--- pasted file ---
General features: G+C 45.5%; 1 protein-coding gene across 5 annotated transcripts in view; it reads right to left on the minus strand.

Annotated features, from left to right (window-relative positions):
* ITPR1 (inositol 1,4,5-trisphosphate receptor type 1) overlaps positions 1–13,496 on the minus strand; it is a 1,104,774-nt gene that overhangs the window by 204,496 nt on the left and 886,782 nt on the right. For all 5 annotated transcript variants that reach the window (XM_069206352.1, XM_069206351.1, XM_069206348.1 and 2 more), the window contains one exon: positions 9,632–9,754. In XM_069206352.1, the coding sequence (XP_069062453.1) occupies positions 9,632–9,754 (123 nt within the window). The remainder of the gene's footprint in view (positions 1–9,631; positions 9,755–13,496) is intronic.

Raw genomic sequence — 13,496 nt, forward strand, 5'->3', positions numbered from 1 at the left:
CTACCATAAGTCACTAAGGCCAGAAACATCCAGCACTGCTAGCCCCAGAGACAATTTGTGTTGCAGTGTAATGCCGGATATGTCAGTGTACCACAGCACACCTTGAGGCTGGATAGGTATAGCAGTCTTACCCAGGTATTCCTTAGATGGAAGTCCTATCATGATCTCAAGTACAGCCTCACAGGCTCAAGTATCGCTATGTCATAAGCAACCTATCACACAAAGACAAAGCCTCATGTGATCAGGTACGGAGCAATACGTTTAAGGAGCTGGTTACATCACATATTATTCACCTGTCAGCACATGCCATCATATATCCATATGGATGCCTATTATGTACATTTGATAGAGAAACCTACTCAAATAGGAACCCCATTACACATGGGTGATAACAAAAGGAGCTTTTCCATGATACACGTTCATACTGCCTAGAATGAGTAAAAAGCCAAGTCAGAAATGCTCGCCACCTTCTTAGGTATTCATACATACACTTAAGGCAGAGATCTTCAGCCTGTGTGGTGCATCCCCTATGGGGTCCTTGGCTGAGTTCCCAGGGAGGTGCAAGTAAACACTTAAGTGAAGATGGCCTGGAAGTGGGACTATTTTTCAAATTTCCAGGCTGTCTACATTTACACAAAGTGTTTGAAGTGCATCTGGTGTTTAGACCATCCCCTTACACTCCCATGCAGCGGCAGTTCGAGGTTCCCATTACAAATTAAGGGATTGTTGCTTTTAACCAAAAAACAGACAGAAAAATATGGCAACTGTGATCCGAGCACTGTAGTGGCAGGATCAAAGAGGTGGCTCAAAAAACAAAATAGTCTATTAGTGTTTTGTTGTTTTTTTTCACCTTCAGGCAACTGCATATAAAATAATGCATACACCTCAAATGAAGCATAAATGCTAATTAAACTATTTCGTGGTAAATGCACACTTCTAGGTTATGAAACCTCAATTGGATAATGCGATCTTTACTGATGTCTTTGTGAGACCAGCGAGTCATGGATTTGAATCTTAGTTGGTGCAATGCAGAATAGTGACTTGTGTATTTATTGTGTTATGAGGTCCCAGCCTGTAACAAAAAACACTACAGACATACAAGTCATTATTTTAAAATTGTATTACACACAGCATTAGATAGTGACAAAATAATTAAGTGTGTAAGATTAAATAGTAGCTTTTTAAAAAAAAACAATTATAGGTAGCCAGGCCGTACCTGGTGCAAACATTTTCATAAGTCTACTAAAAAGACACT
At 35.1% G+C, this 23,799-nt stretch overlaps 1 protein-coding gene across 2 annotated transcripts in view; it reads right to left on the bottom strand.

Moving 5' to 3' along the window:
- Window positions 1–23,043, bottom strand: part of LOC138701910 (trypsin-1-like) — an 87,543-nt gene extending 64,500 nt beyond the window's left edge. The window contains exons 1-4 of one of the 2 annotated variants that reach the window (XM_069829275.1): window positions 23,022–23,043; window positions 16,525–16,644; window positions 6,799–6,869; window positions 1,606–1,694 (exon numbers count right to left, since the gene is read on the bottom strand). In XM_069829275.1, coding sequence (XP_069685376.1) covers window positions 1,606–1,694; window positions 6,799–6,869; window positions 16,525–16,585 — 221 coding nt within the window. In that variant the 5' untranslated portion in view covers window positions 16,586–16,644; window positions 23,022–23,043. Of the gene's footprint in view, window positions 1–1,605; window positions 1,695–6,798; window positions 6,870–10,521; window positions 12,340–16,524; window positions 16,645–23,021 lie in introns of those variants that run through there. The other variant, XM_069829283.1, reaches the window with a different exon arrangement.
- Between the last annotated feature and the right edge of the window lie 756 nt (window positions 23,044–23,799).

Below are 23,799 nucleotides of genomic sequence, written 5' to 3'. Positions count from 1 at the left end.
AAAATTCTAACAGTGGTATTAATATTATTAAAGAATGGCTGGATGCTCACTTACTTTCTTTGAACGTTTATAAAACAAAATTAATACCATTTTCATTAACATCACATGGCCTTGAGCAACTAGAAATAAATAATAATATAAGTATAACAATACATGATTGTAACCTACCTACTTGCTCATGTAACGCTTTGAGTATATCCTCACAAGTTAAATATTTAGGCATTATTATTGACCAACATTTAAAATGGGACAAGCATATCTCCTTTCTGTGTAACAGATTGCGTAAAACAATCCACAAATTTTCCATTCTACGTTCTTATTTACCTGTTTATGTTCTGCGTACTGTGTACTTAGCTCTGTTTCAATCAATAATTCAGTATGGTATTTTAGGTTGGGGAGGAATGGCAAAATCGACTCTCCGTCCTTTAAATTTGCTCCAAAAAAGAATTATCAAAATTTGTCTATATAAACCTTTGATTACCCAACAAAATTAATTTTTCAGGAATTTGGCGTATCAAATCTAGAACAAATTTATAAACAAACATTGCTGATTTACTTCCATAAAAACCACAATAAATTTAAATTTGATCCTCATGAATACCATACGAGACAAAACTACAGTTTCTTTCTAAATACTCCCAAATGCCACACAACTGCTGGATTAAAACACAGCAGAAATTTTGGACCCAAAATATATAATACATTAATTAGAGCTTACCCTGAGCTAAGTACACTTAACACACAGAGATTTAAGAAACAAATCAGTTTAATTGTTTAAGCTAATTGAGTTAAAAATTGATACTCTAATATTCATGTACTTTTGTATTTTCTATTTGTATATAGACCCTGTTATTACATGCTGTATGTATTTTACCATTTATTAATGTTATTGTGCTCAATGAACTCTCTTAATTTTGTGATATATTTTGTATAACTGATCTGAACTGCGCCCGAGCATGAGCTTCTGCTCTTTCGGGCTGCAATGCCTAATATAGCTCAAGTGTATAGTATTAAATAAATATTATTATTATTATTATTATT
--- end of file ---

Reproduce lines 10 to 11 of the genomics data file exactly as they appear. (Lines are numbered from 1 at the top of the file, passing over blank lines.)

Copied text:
Below are 23,799 nucleotides of genomic sequence, written 5' to 3'. Positions count from 1 at the left end.
AAAATTCTAACAGTGGTATTAATATTATTAAAGAATGGCTGGATGCTCACTTACTTTCTTTGAACGTTTATAAAACAAAATTAATACCATTTTCATTAACATCACATGGCCTTGAGCAACTAGAAATAAATAATAATATAAGTATAACAATACATGATTGTAACCTACCTACTTGCTCATGTAACGCTTTGAGTATATCCTCACAAGTTAAATATTTAGGCATTATTATTGACCAACATTTAAAATGGGACAAGCATATCTCCTTTCTGTGTAACAGATTGCGTAAAACAATCCACAAATTTTCCATTCTACGTTCTTATTTACCTGTTTATGTTCTGCGTACTGTGTACTTAGCTCTGTTTCAATCAATAATTCAGTATGGTATTTTAGGTTGGGGAGGAATGGCAAAATCGACTCTCCGTCCTTTAAATTTGCTCCAAAAAAGAATTATCAAAATTTGTCTATATAAACCTTTGATTACCCAACAAAATTAATTTTTCAGGAATTTGGCGTATCAAATCTAGAACAAATTTATAAACAAACATTGCTGATTTACTTCCATAAAAACCACAATAAATTTAAATTTGATCCTCATGAATACCATACGAGACAAAACTACAGTTTCTTTCTAAATACTCCCAAATGCCACACAACTGCTGGATTAAAACACAGCAGAAATTTTGGACCCAAAATATATAATACATTAATTAGAGCTTACCCTGAGCTAAGTACACTTAACACACAGAGATTTAAGAAACAAATCAGTTTAATTGTTTAAGCTAATTGAGTTAAAAATTGATACTCTAATATTCATGTACTTTTGTATTTTCTATTTGTATATAGACCCTGTTATTACATGCTGTATGTATTTTACCATTTATTAATGTTATTGTGCTCAATGAACTCTCTTAATTTTGTGATATATTTTGTATAACTGATCTGAACTGCGCCCGAGCATGAGCTTCTGCTCTTTCGGGCTGCAATGCCTAATATAGCTCAAGTGTATAGTATTAAATAAATATTATTATTATTATTATTATT